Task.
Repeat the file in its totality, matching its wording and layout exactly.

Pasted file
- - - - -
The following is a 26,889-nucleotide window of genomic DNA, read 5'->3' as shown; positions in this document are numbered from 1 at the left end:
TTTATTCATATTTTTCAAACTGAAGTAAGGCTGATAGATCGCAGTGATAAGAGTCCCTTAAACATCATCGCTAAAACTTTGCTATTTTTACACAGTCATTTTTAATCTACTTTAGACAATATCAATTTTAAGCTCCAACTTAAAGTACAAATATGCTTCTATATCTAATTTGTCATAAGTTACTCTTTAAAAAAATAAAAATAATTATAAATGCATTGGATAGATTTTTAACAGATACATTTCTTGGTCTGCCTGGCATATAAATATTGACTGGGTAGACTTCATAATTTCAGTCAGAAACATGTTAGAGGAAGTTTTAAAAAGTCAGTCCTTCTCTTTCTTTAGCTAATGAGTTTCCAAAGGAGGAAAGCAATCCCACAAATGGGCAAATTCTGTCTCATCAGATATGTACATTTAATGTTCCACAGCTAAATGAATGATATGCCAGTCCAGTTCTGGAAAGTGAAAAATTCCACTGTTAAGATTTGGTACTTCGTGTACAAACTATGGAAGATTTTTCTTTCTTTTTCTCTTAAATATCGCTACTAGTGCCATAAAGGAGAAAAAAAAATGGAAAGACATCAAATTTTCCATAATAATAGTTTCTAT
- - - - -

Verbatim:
The following is a 26,889-nucleotide window of genomic DNA, read 5'->3' as shown; positions in this document are numbered from 1 at the left end:
TTTATTCATATTTTTCAAACTGAAGTAAGGCTGATAGATCGCAGTGATAAGAGTCCCTTAAACATCATCGCTAAAACTTTGCTATTTTTACACAGTCATTTTTAATCTACTTTAGACAATATCAATTTTAAGCTCCAACTTAAAGTACAAATATGCTTCTATATCTAATTTGTCATAAGTTACTCTTTAAAAAAATAAAAATAATTATAAATGCATTGGATAGATTTTTAACAGATACATTTCTTGGTCTGCCTGGCATATAAATATTGACTGGGTAGACTTCATAATTTCAGTCAGAAACATGTTAGAGGAAGTTTTAAAAAGTCAGTCCTTCTCTTTCTTTAGCTAATGAGTTTCCAAAGGAGGAAAGCAATCCCACAAATGGGCAAATTCTGTCTCATCAGATATGTACATTTAATGTTCCACAGCTAAATGAATGATATGCCAGTCCAGTTCTGGAAAGTGAAAAATTCCACTGTTAAGATTTGGTACTTCGTGTACAAACTATGGAAGATTTTTCTTTCTTTTTCTCTTAAATATCGCTACTAGTGCCATAAAGGAGAAAAAAAAATGGAAAGACATCAAATTTTCCATAATAATAGTTTCTAT